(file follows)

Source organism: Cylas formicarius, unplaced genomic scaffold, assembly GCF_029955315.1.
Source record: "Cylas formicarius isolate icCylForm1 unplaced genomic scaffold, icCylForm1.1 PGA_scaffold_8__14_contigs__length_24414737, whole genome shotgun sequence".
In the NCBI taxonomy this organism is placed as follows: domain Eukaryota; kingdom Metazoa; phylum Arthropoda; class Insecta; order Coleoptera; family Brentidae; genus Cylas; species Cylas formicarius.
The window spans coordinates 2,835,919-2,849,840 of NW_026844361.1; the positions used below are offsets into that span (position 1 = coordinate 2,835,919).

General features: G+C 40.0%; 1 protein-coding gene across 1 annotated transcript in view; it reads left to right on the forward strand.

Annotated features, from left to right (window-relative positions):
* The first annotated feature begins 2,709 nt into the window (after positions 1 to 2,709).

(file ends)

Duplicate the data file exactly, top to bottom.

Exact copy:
Source organism: Cylas formicarius, unplaced genomic scaffold, assembly GCF_029955315.1.
Source record: "Cylas formicarius isolate icCylForm1 unplaced genomic scaffold, icCylForm1.1 PGA_scaffold_8__14_contigs__length_24414737, whole genome shotgun sequence".
In the NCBI taxonomy this organism is placed as follows: domain Eukaryota; kingdom Metazoa; phylum Arthropoda; class Insecta; order Coleoptera; family Brentidae; genus Cylas; species Cylas formicarius.
The window spans coordinates 2,835,919-2,849,840 of NW_026844361.1; the positions used below are offsets into that span (position 1 = coordinate 2,835,919).

General features: G+C 40.0%; 1 protein-coding gene across 1 annotated transcript in view; it reads left to right on the forward strand.

Annotated features, from left to right (window-relative positions):
* The first annotated feature begins 2,709 nt into the window (after positions 1 to 2,709).